WTO, under fire from US, meets in Buenos Aires

Buenos Aires (AFP) –


The World Trade Organization opened a conference Sunday under the cloud of US hostility to multilateral trade accords.

The 164-member WTO is also wracked by disagreements over China and has been struggling to kickstart stalled trade talks.

The Buenos Aires meeting, which lasts through Wednesday, is the first in the era of US President Donald Trump, who has pummeled the body relentlessly since taking office, describing it as a "disaster."

The Trump administration has made the WTO a preferred target of its "America First" policy, threatening to pull the US out of the trade organization it says is hampering its ability to compete.

Argentina's President Mauricio Macri said, in opening remarks, that "WTO problems get fixed with more WTO -- not with less WTO."

Trump has already withdrawn the United States from the Trans-Pacific Partnership (TPP) and insisted on renegotiating the North American Free Trade Agreement (NAFTA) with Mexico and Canada.

WTO Director-General Roberto Azevedo said Sunday he will ask US Trade Representative Robert Lighthizer for "political commitment, political will and flexibility."

"Without flexibility we will not get anywhere," Azevedo said at an opening press conference at a Buenos Aires hotel.

Washington has been blamed for blocking appointments of judges to the WTO's dispute settlement system, saying it was ineffective and insisting on a more aggressive approach to defending its interests.

The dispute body arbitrates international rows over subsidies or tariffs, among other things playing an important role in the standoff between US and European plane-makers Boeing and Airbus.

The European Union, on the other hand, comes to the conference with a robust spirit of multilateralism. The EU and Japan announced Friday that they have finalized a major trade agreement.

EU officials will also meet with counterparts from the South American trade bloc known as Mercosur to continue talks on a free trade accord. These discussions have been going on for nearly 20 years.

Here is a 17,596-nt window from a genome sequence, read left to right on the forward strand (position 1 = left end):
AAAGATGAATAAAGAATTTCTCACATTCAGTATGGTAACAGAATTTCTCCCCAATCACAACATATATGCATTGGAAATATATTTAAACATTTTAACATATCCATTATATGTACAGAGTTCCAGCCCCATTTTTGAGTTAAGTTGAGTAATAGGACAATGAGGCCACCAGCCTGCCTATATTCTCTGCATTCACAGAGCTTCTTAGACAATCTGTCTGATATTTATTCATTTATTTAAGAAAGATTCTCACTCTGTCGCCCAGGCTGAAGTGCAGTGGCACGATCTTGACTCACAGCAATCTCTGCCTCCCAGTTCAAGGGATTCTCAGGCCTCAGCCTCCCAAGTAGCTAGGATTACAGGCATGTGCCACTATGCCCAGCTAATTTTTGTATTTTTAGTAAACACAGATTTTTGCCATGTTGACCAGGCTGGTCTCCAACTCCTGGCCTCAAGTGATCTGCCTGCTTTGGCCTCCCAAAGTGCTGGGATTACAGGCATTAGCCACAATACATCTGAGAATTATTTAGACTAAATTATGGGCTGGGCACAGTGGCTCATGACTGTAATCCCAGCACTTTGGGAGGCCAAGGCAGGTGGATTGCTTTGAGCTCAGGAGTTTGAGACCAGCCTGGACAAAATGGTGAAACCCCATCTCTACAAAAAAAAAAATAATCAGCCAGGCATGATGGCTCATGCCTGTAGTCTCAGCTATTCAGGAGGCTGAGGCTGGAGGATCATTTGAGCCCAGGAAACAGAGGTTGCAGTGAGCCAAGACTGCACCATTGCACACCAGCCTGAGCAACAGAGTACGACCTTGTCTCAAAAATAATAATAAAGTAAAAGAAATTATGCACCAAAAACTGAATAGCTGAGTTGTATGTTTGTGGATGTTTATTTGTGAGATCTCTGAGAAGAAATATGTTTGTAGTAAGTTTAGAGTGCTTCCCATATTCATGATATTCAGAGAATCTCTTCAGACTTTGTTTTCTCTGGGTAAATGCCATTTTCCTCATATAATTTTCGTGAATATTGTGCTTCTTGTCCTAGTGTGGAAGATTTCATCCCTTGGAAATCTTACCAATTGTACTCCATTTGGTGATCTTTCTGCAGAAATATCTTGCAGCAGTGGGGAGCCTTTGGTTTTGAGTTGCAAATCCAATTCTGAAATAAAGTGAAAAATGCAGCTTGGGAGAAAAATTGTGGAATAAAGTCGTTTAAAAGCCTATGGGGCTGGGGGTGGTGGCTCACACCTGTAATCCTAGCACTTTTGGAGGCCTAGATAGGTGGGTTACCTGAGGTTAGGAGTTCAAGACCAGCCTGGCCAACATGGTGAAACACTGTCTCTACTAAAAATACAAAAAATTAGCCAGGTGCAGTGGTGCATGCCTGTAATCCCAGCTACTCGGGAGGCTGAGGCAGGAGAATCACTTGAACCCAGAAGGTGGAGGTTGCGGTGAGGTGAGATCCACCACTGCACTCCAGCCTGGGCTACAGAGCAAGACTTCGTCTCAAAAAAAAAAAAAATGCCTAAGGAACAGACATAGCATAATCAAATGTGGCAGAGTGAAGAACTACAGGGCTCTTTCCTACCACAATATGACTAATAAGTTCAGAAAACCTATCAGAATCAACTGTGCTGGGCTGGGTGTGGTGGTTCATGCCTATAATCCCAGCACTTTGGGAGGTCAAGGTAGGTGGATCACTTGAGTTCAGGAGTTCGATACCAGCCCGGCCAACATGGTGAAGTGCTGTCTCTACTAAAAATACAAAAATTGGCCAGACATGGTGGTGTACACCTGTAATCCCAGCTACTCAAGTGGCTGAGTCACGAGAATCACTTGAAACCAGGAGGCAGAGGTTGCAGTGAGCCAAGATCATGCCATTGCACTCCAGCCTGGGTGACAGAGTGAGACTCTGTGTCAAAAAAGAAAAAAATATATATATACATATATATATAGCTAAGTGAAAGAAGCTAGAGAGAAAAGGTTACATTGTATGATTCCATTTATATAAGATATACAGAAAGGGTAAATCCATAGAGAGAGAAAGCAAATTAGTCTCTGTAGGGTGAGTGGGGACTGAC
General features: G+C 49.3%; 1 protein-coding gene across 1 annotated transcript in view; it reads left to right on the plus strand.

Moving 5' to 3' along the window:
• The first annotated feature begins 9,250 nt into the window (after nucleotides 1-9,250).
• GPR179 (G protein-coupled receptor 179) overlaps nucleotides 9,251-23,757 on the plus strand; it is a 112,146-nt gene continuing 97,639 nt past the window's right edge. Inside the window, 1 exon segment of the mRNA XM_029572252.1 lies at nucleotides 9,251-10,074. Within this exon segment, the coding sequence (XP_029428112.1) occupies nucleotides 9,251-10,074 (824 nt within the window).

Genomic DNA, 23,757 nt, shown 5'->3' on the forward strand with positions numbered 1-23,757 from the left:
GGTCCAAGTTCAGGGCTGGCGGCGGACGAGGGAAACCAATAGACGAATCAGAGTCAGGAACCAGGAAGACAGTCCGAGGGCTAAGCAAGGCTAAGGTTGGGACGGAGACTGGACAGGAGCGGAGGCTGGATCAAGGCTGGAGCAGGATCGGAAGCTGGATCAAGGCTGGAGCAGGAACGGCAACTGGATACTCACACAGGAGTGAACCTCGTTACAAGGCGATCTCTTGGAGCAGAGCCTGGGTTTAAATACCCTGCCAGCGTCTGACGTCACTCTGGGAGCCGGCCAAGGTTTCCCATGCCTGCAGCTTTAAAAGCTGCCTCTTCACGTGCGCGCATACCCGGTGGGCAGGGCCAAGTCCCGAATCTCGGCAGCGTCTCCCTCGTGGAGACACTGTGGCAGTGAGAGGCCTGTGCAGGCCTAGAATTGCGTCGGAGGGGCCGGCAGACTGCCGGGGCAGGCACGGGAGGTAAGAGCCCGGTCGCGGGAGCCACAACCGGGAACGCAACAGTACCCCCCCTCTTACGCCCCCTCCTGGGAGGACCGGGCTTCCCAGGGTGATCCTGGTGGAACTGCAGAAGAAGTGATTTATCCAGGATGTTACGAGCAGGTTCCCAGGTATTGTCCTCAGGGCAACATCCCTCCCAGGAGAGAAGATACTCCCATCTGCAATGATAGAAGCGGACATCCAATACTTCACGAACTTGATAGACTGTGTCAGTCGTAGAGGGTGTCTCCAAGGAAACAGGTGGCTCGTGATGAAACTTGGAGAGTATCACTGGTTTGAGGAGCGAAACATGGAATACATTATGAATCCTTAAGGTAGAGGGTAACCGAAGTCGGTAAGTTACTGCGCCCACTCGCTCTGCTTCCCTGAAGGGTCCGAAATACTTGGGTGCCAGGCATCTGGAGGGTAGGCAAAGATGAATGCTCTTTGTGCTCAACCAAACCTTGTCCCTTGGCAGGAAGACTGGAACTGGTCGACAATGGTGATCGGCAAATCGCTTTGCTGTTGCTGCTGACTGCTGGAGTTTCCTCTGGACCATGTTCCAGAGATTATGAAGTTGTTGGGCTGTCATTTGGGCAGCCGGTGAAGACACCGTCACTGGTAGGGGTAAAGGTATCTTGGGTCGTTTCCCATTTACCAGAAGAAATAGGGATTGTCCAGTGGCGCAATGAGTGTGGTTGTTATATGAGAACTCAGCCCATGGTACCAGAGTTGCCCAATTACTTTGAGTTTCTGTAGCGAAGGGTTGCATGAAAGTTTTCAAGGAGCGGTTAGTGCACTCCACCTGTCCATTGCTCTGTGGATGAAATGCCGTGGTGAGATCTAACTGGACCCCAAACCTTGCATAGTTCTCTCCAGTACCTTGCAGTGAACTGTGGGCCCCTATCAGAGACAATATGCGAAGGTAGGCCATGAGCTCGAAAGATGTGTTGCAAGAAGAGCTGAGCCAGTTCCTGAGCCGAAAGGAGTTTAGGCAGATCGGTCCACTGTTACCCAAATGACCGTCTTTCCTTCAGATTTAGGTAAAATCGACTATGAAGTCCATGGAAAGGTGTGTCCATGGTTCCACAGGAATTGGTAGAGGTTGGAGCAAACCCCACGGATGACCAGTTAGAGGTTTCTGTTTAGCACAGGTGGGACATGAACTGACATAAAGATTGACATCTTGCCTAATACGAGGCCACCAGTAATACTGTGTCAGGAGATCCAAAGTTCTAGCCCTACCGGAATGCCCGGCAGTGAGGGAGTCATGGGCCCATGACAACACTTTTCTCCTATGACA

- Low expectations -

Expectations for any kind of a breakthrough at the Buenos Aires meeting are low.

For the past decade the WTO has failed to make progress in the so-called Doha Round of trade liberalization talks, which began in 2001.

The WTO is also accused of failing to do enough to resolve problems that some of its members have with China.

"There is life after Buenos Aires," said the president of the conference, Susana Malcorra of Argentina.

She has said a deal was likely to end harmful fisheries subsidies, of keen interest to developing countries.

Beijing, meantime, wants to be seen by the WTO as a "market economy," but the Europeans and the United States -- for once on the same wavelength on trade issues -- oppose this. Any such recognition would entitle China to preferential economic treatment under WTO rules.

It is currently classed as a non-market economy. That status allows the US and others to use a special recourse to levy anti-dumping duties against China if they determine that it is selling its goods -- notably steel and aluminum -- at unfairly low prices abroad.

A European diplomat in Buenos Aires said protectionist US rhetoric may actually give fuel to negotiations between the EU and Mercosur.